Legal toxic air limit in London has been breached


London has registered illegal levels of toxic air for the first time this year. An air quality sensor on the Strand recorded nitrogen dioxide over the legal maximum for the first time in 2019.

The chemical is a bi-product of petrol and diesel engines. At high levels it has been linked to lung disease, cardiovascular problems, and premature death. European law limits the concentration of nitrogen dioxide in the air to an hourly average of 40 micrograms per cubic metre. Many sensors in London are currently on track to exceed this average by the end of the year.

But the law also bans regular spikes to extremely high levels of nitrogen dioxide. The concentration should not exceed 200 micrograms per cubic metre for more than 18 hours a year.

The World Health Organisation says humans should never be exposed to over 200 micrograms. But the Strand sensor has now passed this limit 20 times in 2019.

Green Assembly member Caroline Russell said the breach was a “public health catastrophe” requiring “an urgent response”.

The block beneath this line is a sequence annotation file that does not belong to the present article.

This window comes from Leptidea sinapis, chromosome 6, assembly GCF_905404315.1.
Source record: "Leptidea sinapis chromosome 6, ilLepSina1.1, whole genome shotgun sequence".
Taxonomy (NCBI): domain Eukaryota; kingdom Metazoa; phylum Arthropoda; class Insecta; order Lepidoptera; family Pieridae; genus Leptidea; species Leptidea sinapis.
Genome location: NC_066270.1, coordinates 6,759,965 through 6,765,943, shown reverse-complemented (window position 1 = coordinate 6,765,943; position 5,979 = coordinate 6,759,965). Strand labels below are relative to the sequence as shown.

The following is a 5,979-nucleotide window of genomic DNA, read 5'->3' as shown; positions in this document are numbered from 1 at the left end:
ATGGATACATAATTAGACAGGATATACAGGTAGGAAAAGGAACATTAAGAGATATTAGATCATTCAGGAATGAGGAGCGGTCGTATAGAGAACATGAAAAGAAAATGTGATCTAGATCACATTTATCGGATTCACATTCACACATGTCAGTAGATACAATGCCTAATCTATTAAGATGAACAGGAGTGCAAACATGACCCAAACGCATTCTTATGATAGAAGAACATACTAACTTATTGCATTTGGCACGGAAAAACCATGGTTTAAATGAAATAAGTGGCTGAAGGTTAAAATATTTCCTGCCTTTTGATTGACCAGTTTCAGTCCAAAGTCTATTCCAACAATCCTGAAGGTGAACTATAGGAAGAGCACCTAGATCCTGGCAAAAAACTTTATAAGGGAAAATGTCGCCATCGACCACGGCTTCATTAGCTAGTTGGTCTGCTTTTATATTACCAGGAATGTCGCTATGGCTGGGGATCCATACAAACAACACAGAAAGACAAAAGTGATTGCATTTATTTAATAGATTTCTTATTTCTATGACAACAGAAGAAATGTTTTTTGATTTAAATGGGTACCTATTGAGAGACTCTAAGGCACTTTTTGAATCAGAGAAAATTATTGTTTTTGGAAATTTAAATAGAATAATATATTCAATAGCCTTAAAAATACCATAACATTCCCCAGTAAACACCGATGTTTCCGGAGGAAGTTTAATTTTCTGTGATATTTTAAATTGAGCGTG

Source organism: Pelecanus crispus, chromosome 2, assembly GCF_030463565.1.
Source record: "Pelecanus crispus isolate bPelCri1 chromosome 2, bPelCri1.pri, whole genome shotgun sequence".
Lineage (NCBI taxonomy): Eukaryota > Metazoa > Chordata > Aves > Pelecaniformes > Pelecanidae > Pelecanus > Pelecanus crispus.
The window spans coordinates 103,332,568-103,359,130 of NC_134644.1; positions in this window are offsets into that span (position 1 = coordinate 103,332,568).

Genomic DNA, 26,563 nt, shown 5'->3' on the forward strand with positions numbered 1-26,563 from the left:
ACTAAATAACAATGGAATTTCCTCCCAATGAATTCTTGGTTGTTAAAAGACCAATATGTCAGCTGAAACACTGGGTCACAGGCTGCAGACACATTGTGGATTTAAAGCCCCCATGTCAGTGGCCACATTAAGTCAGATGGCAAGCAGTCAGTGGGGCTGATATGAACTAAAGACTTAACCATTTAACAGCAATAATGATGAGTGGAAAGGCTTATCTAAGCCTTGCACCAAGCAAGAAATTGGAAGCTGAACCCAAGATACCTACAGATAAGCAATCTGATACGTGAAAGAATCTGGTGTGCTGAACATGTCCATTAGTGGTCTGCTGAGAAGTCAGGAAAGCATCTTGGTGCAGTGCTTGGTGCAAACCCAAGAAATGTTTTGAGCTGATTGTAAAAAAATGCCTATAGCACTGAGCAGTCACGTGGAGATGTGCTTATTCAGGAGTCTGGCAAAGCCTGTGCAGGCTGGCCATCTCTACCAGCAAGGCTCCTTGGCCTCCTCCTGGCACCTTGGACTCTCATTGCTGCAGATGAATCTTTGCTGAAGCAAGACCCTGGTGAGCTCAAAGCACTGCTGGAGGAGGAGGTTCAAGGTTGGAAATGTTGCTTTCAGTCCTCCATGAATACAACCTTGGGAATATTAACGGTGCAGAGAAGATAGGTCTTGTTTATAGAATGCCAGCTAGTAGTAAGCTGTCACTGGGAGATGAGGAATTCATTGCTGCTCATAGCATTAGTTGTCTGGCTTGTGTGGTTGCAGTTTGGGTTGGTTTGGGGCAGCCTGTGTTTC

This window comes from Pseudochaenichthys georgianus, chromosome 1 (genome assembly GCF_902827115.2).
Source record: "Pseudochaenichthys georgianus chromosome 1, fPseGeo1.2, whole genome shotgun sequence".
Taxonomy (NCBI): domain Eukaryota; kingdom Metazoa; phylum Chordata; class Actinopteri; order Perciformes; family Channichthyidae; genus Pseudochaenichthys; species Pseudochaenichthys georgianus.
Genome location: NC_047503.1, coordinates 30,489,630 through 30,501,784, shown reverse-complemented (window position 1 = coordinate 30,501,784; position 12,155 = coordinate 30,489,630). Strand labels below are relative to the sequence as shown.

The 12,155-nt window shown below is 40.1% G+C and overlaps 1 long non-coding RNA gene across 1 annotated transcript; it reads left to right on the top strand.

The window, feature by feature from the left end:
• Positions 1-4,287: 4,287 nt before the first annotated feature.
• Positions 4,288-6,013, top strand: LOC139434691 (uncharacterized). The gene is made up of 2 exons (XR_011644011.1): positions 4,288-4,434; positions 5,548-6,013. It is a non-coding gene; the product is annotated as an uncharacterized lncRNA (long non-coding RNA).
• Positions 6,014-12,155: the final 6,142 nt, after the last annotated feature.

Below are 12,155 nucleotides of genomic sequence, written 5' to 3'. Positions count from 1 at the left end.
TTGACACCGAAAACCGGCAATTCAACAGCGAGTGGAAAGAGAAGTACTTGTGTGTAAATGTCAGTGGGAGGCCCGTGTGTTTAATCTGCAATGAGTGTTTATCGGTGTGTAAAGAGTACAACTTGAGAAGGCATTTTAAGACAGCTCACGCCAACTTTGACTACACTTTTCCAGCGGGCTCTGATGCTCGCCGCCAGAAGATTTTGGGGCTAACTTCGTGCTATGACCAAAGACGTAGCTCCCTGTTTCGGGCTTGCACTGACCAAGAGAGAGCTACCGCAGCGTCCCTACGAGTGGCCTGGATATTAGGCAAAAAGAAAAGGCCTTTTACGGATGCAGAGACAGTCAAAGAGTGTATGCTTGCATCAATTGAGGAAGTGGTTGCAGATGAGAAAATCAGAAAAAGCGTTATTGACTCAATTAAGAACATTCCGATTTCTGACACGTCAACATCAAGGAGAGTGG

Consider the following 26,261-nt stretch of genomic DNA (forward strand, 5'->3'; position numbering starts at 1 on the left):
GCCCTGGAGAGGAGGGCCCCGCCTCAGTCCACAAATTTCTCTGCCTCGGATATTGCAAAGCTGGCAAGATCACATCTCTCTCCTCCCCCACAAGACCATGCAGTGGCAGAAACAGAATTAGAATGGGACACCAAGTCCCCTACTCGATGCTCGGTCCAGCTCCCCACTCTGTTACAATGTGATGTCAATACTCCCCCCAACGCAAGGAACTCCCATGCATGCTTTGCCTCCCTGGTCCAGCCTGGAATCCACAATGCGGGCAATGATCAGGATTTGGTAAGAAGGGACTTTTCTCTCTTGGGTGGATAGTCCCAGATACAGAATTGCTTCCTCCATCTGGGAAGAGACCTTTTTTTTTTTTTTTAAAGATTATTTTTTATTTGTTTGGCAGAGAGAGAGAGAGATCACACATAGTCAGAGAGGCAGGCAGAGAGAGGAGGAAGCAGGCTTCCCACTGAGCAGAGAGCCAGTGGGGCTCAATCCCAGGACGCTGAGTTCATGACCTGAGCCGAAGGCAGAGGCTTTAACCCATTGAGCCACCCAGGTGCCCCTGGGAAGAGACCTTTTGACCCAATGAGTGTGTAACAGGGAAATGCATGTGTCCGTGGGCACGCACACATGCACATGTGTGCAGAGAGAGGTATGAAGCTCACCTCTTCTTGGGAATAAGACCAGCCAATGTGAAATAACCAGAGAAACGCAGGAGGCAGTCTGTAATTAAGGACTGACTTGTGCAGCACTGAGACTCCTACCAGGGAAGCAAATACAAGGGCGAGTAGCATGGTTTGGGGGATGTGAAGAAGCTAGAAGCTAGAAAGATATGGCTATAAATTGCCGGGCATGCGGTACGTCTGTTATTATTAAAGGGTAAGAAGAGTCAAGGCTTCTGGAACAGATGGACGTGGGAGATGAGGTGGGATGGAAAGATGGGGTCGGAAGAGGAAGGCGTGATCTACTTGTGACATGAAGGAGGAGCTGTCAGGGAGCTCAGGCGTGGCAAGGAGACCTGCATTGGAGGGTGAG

She said: “The Mayor’s Ultra Low Emission Zone has reduced air pollution in central London, but it won’t deliver clean air on its own.

“At the moment the ULEZ only covers the Congestion Zone. I’ve been calling for the Mayor to widen his clean air zone to cover the whole of London.”

Ms Russell said she was also concerned that a sensor on Brixton Road was broken earlier this year. It was the first to breach legal limits – as soon as January – in 2017 and 2018.

She added: “The Mayor promised to restore London’s air quality to legal and safe limits – he has a lot of work to do to make this happen.”

A spokesperson for the Mayor said Sadiq Khan was doing everything in his power to improve London’s air.

She said: “It is extremely concerning that legal levels of air pollution have been breached, but it also clearly shows progress is being made: in 2017 limits were exceeded after just five days, while this year it has taken until July.” A spokesperson for Lambeth Council, which is responsible for the Brixton Road sensor, said it was damaged by flooding late last year, but fixed in April.

He said: “The Brixton Road monitoring station is collecting data, and we are confident that the location has not breached the legal air pollution levels.”